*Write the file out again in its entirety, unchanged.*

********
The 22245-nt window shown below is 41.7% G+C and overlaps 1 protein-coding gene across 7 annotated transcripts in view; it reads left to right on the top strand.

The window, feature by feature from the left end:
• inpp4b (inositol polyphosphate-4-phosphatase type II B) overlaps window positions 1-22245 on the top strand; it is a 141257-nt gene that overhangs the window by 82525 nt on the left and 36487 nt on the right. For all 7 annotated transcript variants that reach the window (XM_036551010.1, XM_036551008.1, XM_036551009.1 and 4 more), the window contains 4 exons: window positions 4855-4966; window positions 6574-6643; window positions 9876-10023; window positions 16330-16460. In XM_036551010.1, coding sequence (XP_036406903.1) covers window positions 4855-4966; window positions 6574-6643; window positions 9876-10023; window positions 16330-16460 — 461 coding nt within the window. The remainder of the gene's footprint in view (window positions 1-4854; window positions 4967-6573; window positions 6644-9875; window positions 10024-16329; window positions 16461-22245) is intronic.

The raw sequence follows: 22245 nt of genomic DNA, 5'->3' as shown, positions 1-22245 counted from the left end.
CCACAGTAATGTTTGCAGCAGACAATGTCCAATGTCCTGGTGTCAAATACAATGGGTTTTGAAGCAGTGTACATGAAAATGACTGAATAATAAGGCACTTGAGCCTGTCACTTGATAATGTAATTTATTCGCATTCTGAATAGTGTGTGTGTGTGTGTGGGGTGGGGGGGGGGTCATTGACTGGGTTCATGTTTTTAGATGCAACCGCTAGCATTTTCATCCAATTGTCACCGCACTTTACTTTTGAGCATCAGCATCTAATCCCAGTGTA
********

The 22245-nt window shown below is 41.7% G+C and overlaps 1 protein-coding gene across 7 annotated transcripts in view; it reads left to right on the top strand.

The window, feature by feature from the left end:
• inpp4b (inositol polyphosphate-4-phosphatase type II B) overlaps window positions 1-22245 on the top strand; it is a 141257-nt gene that overhangs the window by 82525 nt on the left and 36487 nt on the right. For all 7 annotated transcript variants that reach the window (XM_036551010.1, XM_036551008.1, XM_036551009.1 and 4 more), the window contains 4 exons: window positions 4855-4966; window positions 6574-6643; window positions 9876-10023; window positions 16330-16460. In XM_036551010.1, coding sequence (XP_036406903.1) covers window positions 4855-4966; window positions 6574-6643; window positions 9876-10023; window positions 16330-16460 — 461 coding nt within the window. The remainder of the gene's footprint in view (window positions 1-4854; window positions 4967-6573; window positions 6644-9875; window positions 10024-16329; window positions 16461-22245) is intronic.

The raw sequence follows: 22245 nt of genomic DNA, 5'->3' as shown, positions 1-22245 counted from the left end.
CCACAGTAATGTTTGCAGCAGACAATGTCCAATGTCCTGGTGTCAAATACAATGGGTTTTGAAGCAGTGTACATGAAAATGACTGAATAATAAGGCACTTGAGCCTGTCACTTGATAATGTAATTTATTCGCATTCTGAATAGTGTGTGTGTGTGTGTGGGGTGGGGGGGGGGTCATTGACTGGGTTCATGTTTTTAGATGCAACCGCTAGCATTTTCATCCAATTGTCACCGCACTTTACTTTTGAGCATCAGCATCTAATCCCAGTGTA